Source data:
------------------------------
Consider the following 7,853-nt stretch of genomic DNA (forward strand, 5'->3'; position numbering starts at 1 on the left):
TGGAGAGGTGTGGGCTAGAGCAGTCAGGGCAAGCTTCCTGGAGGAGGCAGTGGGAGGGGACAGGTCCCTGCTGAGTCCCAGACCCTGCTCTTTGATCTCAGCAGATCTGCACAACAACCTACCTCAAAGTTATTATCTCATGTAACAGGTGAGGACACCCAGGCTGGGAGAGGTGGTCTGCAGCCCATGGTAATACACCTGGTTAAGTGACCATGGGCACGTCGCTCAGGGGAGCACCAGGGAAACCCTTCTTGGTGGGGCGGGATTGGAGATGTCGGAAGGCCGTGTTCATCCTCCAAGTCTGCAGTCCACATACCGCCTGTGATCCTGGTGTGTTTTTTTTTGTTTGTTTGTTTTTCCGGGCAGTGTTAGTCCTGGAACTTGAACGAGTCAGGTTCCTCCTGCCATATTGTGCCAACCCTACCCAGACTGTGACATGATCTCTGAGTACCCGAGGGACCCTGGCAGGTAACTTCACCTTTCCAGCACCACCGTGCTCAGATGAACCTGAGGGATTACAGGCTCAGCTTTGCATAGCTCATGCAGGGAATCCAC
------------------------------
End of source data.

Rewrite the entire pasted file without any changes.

Consider the following 7,853-nt stretch of genomic DNA (forward strand, 5'->3'; position numbering starts at 1 on the left):
TGGAGAGGTGTGGGCTAGAGCAGTCAGGGCAAGCTTCCTGGAGGAGGCAGTGGGAGGGGACAGGTCCCTGCTGAGTCCCAGACCCTGCTCTTTGATCTCAGCAGATCTGCACAACAACCTACCTCAAAGTTATTATCTCATGTAACAGGTGAGGACACCCAGGCTGGGAGAGGTGGTCTGCAGCCCATGGTAATACACCTGGTTAAGTGACCATGGGCACGTCGCTCAGGGGAGCACCAGGGAAACCCTTCTTGGTGGGGCGGGATTGGAGATGTCGGAAGGCCGTGTTCATCCTCCAAGTCTGCAGTCCACATACCGCCTGTGATCCTGGTGTGTTTTTTTTTGTTTGTTTGTTTTTCCGGGCAGTGTTAGTCCTGGAACTTGAACGAGTCAGGTTCCTCCTGCCATATTGTGCCAACCCTACCCAGACTGTGACATGATCTCTGAGTACCCGAGGGACCCTGGCAGGTAACTTCACCTTTCCAGCACCACCGTGCTCAGATGAACCTGAGGGATTACAGGCTCAGCTTTGCATAGCTCATGCAGGGAATCCAC